Lithuanian Kugelis (Potato Pudding)…

Let me say right up front that this recipe is an artery clogger. That is why I make it once or maybe twice a year tops. The recipe has its roots in my family history. I am of both Lithuanian and Polish decent, and this recipe comes directly from my Lithuanian heritage.

My grandmother (my mother’s mother) was a great cook. She was one of those cooks who could never give you a recipe since everything she made was by look and taste. So it was with this kugelis recipe. I’ve played around with it and have gotten it to just about the way my grandmother made it. But lets face it, no one ever made it like Grandma or ever will.

Before I go into my lessons learned I think it only fair to share some memories of my grandmother. She came on a boat from Lithuania when she was only 16. Her passage was paid for by the man she was to marry. It was an arranged marriage. I can’t even begin to imagine how, at that young age, she had to courage to travel by herself to meet a man she had never met and marry him. But she felt it was her way out of abject poverty.

She got to the United States and immediately knew she did not want to marry this man. She was fortunate enough to meet another man she liked and convinced him to “buy-out” her marriage contract. He did and she wound up marrying him. They lived in Chicago which, at the time, had the largest Lithuanian population outside of Lithuania itself.

My Grandmother and Grandfather on their wedding day

My Grandmother and Grandfather on their wedding day

They were not rich by any stretch of the imagination and they had four children to feed. My mother told me there were times when my Grandmother went without food so the kids could eat. But they worked hard, watched their pennies and were finally able to make ends meet. They were the embodiment of the American dream but for a long time it was not easy.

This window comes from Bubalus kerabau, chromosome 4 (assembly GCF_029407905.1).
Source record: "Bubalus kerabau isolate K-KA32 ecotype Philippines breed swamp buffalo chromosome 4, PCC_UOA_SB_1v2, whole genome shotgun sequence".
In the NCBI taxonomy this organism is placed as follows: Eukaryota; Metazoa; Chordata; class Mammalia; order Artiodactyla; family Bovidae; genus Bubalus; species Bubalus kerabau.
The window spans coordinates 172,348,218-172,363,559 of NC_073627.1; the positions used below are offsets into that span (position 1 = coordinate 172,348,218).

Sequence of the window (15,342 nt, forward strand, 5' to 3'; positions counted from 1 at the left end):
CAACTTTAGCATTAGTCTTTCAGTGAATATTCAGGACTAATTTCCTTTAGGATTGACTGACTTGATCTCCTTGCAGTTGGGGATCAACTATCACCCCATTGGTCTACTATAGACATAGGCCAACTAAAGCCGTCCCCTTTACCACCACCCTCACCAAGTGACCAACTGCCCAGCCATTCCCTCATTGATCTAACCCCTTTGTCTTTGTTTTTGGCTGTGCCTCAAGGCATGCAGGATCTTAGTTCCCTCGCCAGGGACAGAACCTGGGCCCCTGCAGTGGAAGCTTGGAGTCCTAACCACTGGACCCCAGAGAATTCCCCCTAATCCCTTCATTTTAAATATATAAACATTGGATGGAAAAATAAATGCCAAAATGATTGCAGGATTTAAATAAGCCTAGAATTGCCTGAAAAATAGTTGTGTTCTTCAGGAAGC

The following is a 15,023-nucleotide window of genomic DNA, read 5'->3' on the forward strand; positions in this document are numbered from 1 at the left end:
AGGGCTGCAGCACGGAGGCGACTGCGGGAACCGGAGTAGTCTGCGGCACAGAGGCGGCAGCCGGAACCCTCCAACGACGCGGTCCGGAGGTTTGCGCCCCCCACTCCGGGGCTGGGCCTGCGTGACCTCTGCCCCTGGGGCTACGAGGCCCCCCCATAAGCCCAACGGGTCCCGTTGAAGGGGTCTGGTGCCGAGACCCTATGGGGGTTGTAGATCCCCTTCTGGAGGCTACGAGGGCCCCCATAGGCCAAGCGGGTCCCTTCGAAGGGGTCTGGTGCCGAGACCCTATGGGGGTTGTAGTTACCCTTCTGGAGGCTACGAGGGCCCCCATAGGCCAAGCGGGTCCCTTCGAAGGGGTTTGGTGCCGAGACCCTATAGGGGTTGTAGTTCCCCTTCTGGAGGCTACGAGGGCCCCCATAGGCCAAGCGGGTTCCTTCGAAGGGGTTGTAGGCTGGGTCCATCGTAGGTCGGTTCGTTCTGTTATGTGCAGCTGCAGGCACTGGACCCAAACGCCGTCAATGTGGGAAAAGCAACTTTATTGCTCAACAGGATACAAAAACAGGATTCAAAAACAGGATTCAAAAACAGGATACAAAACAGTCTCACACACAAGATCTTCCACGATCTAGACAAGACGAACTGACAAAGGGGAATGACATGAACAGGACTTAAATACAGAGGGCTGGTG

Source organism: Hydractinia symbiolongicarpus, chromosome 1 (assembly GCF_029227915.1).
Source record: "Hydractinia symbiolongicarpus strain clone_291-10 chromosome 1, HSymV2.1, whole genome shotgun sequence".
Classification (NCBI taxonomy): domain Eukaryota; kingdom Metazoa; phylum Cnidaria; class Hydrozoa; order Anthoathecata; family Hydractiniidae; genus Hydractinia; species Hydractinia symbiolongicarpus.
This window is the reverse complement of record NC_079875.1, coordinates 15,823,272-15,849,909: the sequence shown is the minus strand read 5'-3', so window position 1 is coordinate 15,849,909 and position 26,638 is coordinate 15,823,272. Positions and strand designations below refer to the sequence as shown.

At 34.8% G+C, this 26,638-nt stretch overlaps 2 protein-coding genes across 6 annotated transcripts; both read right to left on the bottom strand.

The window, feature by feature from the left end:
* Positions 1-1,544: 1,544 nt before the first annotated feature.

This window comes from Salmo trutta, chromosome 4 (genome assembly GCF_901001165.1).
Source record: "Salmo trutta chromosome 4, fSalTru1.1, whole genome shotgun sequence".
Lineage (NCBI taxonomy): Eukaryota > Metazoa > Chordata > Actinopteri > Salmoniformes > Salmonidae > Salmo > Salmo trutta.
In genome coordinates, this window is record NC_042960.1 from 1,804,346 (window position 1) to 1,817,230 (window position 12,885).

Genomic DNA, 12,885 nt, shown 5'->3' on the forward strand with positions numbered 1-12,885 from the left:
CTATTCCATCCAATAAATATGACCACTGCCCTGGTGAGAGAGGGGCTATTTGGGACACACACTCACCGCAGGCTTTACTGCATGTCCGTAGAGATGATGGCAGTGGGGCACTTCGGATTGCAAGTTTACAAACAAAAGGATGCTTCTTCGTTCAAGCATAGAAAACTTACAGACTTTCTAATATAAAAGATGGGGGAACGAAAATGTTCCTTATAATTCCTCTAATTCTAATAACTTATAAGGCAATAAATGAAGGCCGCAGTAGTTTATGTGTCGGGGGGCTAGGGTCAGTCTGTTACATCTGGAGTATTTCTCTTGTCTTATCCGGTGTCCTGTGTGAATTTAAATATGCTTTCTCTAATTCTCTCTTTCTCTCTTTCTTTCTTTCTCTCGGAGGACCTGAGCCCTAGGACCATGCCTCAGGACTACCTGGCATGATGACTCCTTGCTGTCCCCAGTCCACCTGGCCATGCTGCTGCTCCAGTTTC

Because they were so poor, my grandmother had to find ways to fill up the bellies of her kids while not spending a lot of money. A recipe like kugelis fit the bill. She could make good use out of a few potatoes, eggs, bacon and butter and turn them into a stick to your ribs kind of dish that would feed the whole family. In the end, she was noted for her kugelis and her home made bread, another inexpensive staple she made often during those times. I have not mastered her homemade bread and making bread from scratch is even trickier at high altitude, but I keep trying and someday I hope to post that recipe as well.

So let’s talk Lithuanian Kugelis…

Lesson Learned 1 – There is no one way to make kugelis: Just about every person of Lithuanian decent I’ve spoken to has their own family recipe for kugelis. And the ingredients can vary. Many recipes include onions (my grandmother did not use them), some recipes use condensed milk, (again, this recipe does not) and some do not use cream of rice or wheat (this recipe does). My point is there is not one full proof way of making kugelis. I am sharing the way my grandmother and mother made it.

Cream of RiceLesson Learned 2 – Use a little cream of rice or wheat: My grandmother used “farina” in her recipe. Farina used to be very popular when I was growing up but not so much now. As a substitute you can use either cream of rice or wheat. They are both a very creamy type of hot cereal and the little bit you use gives extra creaminess to the kugelis.

Lesson Learned 3 – Beat the eggs into submission: This is one of the tricks my mother taught me. You want your kugelis to be light and fluffy so you want a lot of air in your beaten eggs. You need to beat them for about 5-7 minutes with a hand mixer. I advise you not to guess when 5 minutes is up but to actually set a timer. You will not believe how long 5 minutes feels when you are beating those eggs. But you want a very airy consistency to the eggs as seen in the picture below.

Beaten eggs